The database 50 may preferably be capable of keeping track of records by using a data dictionary. Furthermore, a database 50 should preferably maintain a failure recovery medium to preserve transactions in an event of a failure, crash or in an event of a retraction of a transaction by a user or a process. The examples of databases include, but are not limited to Oracle Rdbms, Sybase ASE, IBM DB2, as well as Informix and MySql. Use of other databases may also be possible, even a simple comma or whitespace separated file lists may be used as a record storage medium.
 The particular way in which a database server 40 interacts with the database 50 may likely depend on an embodiment, topology, application, or physical equipment. In general, every high level computer language, as well as any application server contains its own application programming interface (API) with instructions, libraries and sub-routines that enable a seamless communication with any type of a database used. For example, open database connectivity (ODBC) provides a standard by which many languages may connect to a database. Some languages provide proprietary wrappers for ODBC, such as Java's JDBC bridge for OBDC. Other languages or software development platforms may include database classes, objects and services that assist with interaction between the relay server 60, and the database server 40.
 FIG. 2 is a flowchart describing the computer enabled method disclosed by the present invention. The steps shown are activating an icon on a users personal computer 200, utilizing said icon to capture a screen session on user computer system 205, capturing a user session on said user computer system into a recording 210, sending said captured screen session to a remote database having a benchmark content 215, communicating said recording to a relay server 220, delimiting said recording into a plurality of target components 230, the step of comparing said plurality of target components against said benchmark content 235, and the step of granting search access to said database to third parties 280. For brevity of description, the aforementioned steps may be referred to by their respective number or by a full or partial step title.
 The step of activating an icon on a user computer system 200 may include a download or installation of the necessary computer instructions that would be compiled into a computer program or a software package represented by icon software 20, where the download occurs on a users personal computer or user system 300, and the launch of a fully enabled icon software 20 that is ready to record the user session 30. Some or all parts of this step may be necessary for the first launch, only. For example, the download of the icon software 20 may only be needed for the first use of the present invention.
 The step 200 entails that the icon 20 has been installed, configured and is loaded, or ready to be loaded into the memory of the personal computer 300, or any other user device, such as but not limited a telephone a cell phone, a smart phone, a personal organizer, a web device, a television, a video or voice recorder, or any other device having a screen or a capability of recording data objects. One skilled in the art would appreciate that there may be many variations and options of creating a computer program personified by the icon 20. It may be highly preferable that a user 25 is capable of launching the icon 20 quickly and conveniently. To facilitate this, it may be preferable that some part of the icon 20 is preloaded into the computer system memory 308 at start-up of the CPU 302 or upon login of a particular user 25.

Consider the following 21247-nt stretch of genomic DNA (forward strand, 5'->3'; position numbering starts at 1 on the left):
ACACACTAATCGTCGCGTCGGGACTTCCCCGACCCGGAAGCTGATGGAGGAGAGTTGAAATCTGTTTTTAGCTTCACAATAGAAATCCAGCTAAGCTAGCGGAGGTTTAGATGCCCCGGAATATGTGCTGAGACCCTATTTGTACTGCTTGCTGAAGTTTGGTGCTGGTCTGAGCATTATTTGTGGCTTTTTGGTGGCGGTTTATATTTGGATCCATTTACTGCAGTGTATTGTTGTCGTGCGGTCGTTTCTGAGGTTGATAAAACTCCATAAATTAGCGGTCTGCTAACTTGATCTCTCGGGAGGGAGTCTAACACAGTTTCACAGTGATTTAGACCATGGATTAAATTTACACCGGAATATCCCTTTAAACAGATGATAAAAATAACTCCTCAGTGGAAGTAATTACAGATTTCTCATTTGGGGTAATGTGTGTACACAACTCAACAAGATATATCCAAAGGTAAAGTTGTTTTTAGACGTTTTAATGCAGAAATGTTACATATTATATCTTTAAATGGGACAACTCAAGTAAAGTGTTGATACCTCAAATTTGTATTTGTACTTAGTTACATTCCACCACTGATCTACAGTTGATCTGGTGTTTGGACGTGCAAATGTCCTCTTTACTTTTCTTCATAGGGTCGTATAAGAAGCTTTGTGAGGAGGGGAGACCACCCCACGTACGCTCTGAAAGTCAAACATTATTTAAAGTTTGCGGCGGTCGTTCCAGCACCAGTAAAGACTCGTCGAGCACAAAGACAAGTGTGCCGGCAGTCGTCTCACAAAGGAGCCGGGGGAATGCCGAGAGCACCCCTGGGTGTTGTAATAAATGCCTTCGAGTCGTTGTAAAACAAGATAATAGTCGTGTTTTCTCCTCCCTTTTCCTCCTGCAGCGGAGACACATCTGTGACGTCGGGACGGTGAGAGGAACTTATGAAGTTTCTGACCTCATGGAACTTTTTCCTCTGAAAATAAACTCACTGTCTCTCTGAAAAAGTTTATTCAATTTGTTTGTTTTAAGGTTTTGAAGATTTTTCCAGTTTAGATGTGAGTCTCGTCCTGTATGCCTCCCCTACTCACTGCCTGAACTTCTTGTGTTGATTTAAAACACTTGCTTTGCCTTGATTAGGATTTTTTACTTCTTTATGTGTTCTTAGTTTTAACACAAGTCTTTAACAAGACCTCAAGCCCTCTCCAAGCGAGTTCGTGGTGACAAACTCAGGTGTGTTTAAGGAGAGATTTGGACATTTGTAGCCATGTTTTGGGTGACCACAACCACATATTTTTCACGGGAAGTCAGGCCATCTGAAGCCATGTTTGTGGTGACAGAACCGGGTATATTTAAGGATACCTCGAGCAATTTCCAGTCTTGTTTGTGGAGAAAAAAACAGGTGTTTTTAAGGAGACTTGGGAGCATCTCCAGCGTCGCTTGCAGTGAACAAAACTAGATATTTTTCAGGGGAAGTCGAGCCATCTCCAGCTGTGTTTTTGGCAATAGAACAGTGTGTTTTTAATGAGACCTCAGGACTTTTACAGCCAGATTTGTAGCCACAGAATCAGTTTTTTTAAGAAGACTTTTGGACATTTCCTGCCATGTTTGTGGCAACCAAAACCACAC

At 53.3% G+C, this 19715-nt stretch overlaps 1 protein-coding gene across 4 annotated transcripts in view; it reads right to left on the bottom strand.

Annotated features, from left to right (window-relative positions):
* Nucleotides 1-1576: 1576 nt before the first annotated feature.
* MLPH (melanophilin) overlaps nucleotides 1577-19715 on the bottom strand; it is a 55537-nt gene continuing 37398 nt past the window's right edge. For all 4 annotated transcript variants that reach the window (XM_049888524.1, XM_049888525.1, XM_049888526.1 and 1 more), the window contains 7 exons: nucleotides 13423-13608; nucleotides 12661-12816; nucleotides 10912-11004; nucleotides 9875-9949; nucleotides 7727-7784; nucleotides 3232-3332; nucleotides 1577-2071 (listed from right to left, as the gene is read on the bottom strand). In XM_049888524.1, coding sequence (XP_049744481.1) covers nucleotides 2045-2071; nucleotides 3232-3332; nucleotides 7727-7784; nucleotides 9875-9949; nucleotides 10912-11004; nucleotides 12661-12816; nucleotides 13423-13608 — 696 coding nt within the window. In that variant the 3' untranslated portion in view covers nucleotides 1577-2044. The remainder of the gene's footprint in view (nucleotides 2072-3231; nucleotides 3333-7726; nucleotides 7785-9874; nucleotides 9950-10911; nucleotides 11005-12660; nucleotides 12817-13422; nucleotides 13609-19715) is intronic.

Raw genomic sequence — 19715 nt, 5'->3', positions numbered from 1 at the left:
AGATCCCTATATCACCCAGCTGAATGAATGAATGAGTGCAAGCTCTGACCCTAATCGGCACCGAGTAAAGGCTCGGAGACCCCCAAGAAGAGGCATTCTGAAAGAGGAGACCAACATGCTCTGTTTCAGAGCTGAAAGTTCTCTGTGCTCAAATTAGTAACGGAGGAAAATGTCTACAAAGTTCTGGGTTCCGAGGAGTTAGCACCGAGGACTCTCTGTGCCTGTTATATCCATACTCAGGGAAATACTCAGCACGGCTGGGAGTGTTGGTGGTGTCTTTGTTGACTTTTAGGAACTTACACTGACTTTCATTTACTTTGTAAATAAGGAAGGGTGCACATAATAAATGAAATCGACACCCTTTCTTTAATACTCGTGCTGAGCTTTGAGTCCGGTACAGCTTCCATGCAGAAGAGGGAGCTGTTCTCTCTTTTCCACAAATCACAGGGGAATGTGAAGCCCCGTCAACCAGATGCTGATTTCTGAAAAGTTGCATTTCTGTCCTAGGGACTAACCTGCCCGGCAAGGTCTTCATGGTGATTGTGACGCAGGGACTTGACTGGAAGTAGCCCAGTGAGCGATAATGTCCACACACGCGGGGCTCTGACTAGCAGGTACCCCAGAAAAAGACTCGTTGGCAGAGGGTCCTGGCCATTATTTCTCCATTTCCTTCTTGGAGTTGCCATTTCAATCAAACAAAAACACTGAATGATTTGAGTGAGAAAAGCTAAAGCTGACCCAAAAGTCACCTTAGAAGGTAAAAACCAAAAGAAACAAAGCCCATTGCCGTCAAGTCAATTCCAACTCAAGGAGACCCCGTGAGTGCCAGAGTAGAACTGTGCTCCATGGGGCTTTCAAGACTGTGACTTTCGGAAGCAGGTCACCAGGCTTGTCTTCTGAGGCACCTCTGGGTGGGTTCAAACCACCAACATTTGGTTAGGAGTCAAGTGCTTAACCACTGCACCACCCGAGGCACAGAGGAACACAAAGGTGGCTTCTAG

The launch of the icon 20 should preferably not interfere in the ongoing online session 10, so as to not alarm or disconcert the source of the offensive communication into performing a more drastic action. The icon 20 may also contain functionality to warn the user 25 that a source of the offensive communication may be attempting to perform other undesirable or invasive tasks, such as, but not limited to logging into the user system 30, attempting to view or perform other operations with system data, or install or remove applications, such as sniffers, backdoors, and other hackwork and spyware. In another alternative, the icon 20 may be able to alert a firewall, anti-spyware, or another intrusion prevention means. Additionally, it would be preferable that part of the activation step 200 includes routine maintenance functions of the icon 20, such as, but not limited to search and installation of updates, internal error reports and licensing maintenance. Maintenance and transfer of the recording may occur over the same or different communication channels between icon 20 and the relay server 60 or the database server 40.
 The step of utilizing said icon to capture a screen session on a user device 205 preferably refers to utilizing the icon 20 to capture objectionable communication. In Windows® based embodiments the icon 20 may be running as a background process, with some representation of its presence manifested on the user screen 30, such as a miniature icon residing in the notification tray of the task bar. Alternatively, the computer logic enabling the icon 20 may listen to a specific activation event, such as, but not limited to a depression of a designated keyboard key or a hot key, or a combination of such keys. Alternatively, the icon 20 may periodically scan the user screen 30 for objectionable text.